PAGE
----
Updated: Mar 11, 2021
By Anika Thota
Image retrieved from The Peak
Growing up in America as a dark-skinned, frizzy-haired, crooked-nosed girl resulted in a series of insecurities, all of which stemmed from the subtle racism prevalent in both American and South Asian culture. During our annual trips to India, I would be reprimanded by my grandmother for staying out in the sun too long and not using skin bleaching products. She would place me next to my beautiful, fair-skinned cousin and say, “Look at Shivani Didi. Look how fair her complexion is.” The concept that “fair is beautiful” was instilled in me at such a young age that it remained a constant focal point in my childhood. I refused to go to beaches and pools for the fear of becoming “too dark” and tried to spend the least amount of time as possible outside during the summertime. Viewing dark-skinned individuals as “ugly” or “undesirable” is a result of developed colorism; unfortunately, my experience in dealing with colorism was not unique. Colorist beauty standards are not only prevalent in South Asian communities, but also in East Asian and black communities as well.
Colorism in India routes back to the caste system; prior to the British invasion, the Aryans of North India were idolized for their light skin while the Dravidians of South India were demeaned for having a darker complexion. Although colorism existed before British colonization, the commercialization and branding of fair skin as a result of British influence. The British considered themselves a representation of status, power, wealth, and beauty in Indian society. Although Indian citizens may not have agreed with the British presence in India, aspects of British culture still managed to seep into India. Schools developed an English-medium education system, crops were specifically grown for British imports, and Western beauty standards were adopted, promoted, and put into practice. The Indian people viewed Europeans as superior, which resulted in viewing their behavior, mannerisms, and appearance as superior as well. Even though aspects of colorism were present before the British, their colonization of India initiated a cultural shift in how Indian society (film industry, music industry, ethnic groups, etc) viewed beauty.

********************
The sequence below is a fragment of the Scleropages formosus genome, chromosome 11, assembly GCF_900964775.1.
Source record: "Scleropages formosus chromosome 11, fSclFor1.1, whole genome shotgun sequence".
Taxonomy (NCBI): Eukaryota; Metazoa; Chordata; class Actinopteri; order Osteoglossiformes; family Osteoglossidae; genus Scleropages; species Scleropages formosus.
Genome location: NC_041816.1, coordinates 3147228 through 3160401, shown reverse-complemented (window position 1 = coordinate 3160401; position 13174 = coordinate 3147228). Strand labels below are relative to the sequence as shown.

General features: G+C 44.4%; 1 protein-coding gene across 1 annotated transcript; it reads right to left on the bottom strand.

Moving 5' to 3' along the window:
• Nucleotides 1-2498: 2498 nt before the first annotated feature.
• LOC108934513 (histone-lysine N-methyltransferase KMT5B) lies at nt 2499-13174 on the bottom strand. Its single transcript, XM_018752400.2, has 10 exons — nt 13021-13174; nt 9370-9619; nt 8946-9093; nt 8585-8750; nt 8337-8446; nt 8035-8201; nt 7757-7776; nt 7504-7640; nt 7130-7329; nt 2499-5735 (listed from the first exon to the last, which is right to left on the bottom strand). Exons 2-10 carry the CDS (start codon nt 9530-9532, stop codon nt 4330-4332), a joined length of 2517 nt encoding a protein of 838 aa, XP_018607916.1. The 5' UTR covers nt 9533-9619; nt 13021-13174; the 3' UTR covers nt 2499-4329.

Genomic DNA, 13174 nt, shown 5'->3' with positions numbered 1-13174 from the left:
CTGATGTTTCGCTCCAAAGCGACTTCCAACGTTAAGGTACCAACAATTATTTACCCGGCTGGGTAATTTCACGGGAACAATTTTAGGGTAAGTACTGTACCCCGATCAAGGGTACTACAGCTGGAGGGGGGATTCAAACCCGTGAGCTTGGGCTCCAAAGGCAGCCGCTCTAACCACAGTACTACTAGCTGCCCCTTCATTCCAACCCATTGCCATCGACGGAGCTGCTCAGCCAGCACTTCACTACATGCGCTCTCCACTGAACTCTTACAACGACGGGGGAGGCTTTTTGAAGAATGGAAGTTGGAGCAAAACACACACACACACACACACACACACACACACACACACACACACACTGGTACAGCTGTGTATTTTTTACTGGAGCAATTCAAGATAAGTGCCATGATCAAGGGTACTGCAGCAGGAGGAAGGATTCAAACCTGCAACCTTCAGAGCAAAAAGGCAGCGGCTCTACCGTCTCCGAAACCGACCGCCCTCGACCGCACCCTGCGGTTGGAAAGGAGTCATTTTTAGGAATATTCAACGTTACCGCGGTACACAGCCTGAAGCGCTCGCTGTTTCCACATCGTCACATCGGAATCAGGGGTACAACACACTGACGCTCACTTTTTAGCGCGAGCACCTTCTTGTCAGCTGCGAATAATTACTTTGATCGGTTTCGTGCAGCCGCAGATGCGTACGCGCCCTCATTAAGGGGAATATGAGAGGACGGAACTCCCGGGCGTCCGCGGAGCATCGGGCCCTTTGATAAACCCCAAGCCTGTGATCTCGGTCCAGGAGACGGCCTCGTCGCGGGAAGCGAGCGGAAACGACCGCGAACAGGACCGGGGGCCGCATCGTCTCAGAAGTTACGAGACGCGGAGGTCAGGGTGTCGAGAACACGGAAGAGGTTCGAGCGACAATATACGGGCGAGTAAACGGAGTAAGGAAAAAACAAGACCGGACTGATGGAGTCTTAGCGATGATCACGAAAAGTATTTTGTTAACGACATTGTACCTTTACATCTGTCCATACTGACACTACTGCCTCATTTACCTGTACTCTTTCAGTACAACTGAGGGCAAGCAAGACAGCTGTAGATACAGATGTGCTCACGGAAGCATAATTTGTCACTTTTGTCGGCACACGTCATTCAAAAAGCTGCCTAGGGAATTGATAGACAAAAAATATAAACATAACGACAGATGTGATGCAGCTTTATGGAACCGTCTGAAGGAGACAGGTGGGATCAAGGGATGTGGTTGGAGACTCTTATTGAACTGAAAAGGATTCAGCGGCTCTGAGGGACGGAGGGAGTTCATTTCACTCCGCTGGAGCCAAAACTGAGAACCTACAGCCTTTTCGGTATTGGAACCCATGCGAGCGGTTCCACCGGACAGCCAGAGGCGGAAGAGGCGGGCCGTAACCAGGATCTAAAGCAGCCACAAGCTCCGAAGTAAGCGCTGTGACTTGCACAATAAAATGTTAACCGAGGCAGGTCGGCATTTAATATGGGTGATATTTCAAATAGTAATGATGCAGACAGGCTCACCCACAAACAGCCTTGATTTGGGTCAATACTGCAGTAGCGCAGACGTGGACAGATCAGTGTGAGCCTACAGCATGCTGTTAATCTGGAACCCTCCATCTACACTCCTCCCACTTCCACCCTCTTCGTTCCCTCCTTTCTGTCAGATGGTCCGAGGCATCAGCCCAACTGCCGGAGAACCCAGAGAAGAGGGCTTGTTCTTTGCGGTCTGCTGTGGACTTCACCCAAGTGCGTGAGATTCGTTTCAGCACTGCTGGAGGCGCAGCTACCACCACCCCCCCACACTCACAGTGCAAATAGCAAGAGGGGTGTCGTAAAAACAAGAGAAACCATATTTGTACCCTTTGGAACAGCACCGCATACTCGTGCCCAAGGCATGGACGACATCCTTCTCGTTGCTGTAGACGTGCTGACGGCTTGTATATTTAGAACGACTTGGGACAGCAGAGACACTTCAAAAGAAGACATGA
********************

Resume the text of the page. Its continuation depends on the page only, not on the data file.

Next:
This construct of beauty is a result of eurocentric beauty standards that are integrated within the South-Asian community. The South Asian cosmetic industry is dominated by skin bleaching products, and young girls are encouraged to start using them before even hitting puberty. The most renowned skin bleaching brand, Fair and Lovely, has become a staple in many South Asian households and has been heavily marketed towards females with darker skin tones. Additionally, Bollywood’s most successful films promote fair-skinned actors and actresses, while darker-skinned men and women rarely make it to the same level of fame and success as celebrities with lighter skin.
Eurocentric beauty promotes fair skin, angular features, delicate noses, and straight hair. People with these features are praised because they represent the socially acceptable standard of beauty. The South Asian community has a blatant preference for Western beauty which directly results in toxic self-esteem issues in young girls. Children should not be applying harmful bleaching chemicals to their skin, feel concerned about getting darker in the sun, or feel ashamed of having a deep complexion. European beauty standards do not define the value of South Asian men and women; South Asian features are something to be celebrated, not hidden.
Written by Anika Thota